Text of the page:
In this article we’ll explore more about the history, how it differs to other forms, the wide range of benefits and answer a few frequently asked questions.
- Shiatsu massage involves pressure being applied to various areas of your body by a therapist using their fingers, palms, elbows, knuckles and feet.
- No oils are used, you’re fully clothed and lay on a mat on the floor.
- Benefits include improved circulation and relief from the symptoms of stress, depression and anxiety.
- It is seen as an inherently safe treatment.
How is Shiatsu Different to Other Massage Techniques?
There are five main differences to note compared to other techniques, such as hot stone and percussion massage:
- You’ll keep your clothes on unlike other massage styles where you may have to remove your clothes.Tip: Remember to attend your session in loose, comfortable clothes.
- The practitioner will ask you to lay on the floor on a mat, as opposed to a table. This is to allow them to apply pressure and manipulate your body more easily.
- The focus will be on your joints and connective tissue rather than your muscles.
- No oils are used, unlike Swedish massage for example where you inhale the aromas and they are absorbed into your skin.
- You’ll come out feeling energized and rejuvenated, as opposed to relaxed and sleepy.
The closest form of treatment to shiatsu is acupuncture as it draws on traditional Chinese medicine theory and uses meridians and pressure points.
However, unlike acupuncture there are no needles used.
Benefits of Shiatsu Massage
There are so many ways that both your body and mind can benefit from shiatsu massage. Below we’ve summarised just a few of them!
1: Improves Your Circulation and Reduces Constipation
Practitioners believe shiatsu stimulates the whole body’s circulation, with research showing it can be particularly beneficial for your digestive system.
Laxatives are generally the most common strategy for dealing with constipation, however they can sometimes have unpleasant side effects.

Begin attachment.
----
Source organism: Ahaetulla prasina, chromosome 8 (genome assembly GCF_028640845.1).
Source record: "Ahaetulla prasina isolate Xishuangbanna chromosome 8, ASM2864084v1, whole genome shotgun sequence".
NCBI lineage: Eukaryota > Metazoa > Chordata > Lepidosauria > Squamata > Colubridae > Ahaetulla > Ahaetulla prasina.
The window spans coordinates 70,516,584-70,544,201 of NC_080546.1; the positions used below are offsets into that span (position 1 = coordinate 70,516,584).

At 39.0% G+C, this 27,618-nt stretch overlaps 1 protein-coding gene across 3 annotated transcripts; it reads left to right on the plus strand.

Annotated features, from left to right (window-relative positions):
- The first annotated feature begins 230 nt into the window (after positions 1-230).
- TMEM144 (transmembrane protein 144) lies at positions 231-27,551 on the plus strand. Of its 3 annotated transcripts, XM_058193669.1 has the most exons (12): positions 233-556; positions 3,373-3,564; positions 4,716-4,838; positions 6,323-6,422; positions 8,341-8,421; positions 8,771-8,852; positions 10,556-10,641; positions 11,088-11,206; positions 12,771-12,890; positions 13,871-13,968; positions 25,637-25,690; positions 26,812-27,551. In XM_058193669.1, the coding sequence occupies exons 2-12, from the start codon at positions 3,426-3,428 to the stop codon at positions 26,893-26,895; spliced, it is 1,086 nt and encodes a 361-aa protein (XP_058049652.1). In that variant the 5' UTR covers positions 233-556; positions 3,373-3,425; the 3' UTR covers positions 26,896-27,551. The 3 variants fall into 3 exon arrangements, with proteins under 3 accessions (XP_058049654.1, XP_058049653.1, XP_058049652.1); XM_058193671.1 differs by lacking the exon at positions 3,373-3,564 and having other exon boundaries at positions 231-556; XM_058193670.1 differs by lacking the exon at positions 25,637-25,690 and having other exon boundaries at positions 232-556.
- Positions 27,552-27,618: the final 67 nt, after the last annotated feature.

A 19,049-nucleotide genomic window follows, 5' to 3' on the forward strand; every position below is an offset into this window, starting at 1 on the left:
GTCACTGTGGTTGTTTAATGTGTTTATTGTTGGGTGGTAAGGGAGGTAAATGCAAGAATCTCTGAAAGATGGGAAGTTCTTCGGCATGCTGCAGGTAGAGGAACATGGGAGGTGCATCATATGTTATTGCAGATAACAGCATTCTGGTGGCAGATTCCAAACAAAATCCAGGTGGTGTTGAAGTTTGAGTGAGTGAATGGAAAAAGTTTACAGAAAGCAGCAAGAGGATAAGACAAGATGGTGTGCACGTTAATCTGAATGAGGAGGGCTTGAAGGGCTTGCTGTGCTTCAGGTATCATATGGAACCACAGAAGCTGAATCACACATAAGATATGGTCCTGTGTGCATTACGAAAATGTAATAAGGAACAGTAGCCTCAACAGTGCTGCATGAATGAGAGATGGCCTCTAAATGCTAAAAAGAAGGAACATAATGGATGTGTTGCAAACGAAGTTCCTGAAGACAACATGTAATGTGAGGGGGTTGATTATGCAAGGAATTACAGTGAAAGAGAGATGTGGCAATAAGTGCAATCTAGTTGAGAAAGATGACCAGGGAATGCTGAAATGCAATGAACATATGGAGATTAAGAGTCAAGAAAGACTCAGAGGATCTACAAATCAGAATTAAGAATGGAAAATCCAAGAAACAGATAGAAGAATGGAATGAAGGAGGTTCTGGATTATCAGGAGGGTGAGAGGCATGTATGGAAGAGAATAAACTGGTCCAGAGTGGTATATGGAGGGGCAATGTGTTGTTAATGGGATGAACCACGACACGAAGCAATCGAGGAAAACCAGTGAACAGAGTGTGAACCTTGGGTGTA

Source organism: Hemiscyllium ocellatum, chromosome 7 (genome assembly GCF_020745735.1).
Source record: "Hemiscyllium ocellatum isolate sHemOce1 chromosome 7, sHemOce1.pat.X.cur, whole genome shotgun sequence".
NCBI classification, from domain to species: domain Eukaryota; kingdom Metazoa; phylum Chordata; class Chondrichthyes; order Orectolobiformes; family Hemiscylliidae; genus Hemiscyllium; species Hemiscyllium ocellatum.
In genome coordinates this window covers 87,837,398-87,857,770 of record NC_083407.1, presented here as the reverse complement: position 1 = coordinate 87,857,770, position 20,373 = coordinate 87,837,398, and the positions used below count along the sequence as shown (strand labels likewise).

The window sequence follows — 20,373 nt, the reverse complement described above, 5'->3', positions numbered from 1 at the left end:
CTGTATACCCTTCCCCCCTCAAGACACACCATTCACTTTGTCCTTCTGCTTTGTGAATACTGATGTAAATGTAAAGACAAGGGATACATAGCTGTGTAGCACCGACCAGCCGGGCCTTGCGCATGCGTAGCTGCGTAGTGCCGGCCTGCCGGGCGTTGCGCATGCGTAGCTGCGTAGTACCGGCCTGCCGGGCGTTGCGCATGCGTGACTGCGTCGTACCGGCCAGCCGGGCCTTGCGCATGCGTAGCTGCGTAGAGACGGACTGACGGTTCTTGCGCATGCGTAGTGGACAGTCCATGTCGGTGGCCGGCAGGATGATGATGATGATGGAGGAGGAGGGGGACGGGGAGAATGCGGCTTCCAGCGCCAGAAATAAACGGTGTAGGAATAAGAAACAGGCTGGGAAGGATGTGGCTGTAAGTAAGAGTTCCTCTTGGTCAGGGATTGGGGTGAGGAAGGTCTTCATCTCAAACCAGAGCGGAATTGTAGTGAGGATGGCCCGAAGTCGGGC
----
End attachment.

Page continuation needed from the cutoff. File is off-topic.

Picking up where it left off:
2: Reduces Stress and Anxiety
A scientific study, initially published by the Swiss Association of Shiatsu, suggested that the technique promotes emotional and physical calm and reduces tension in the body.
Stress and anxiety go hand-in-hand, when stress is prolonged, anxiety can result. Shiatsu can help here, too.
Researchers looking at the impact on those with anxiety, found it had a relaxation effect, relieving anxious thoughts.
Another small study involving 60 burn patients admitted to a hospital in Iran revealed that shiatsu may increase levels of serotonin (a hormone that helps you to feel calmer and more focused).
Not just that but it also increases dopamine (another hormone that makes feel more motivated, accomplished and productive), helping to reduce anxiety.
3: Decreases Depressive Symptoms
In a pilot study assessing therapies for depression in patients with Alzheimer’s disease, findings suggested that shiatsu may play a role in promoting psychological wellbeing.
Further investigations are recommended to provide stronger evidence before it’s used as a cost-effective way of helping to treat depression.
5: Helps Bring Relief to Arthritis Sufferers
A review article published in the RGUHS Journal of Nursing Sciences, concluded that shiatsu massage therapy has an “immense effect in reducing the levels of pain among elderly with arthritis”.
Side Effects of Shiatsu Massage
A systematic review of shiatsu massage explains that it’s an ‘inherently safe’ treatment.
It’s so safe that the world’s leading independent cancer charity, Cancer Research UK, advocates for it as a complementary alternative therapy.
So what can you expect to feel after a treatment?
The worst case scenario is a little muscle stiffness, headache or tiredness. These symptoms shouldn’t last longer than a few hours and even then, not everyone will experience them.
FAQs about Shiatsu Massage
What does shiatsu massage do?
Shiatsu massage releases tension and brings balance to the body, helping to boost your mood, making you feel energized.
What is shiatsu massage good for?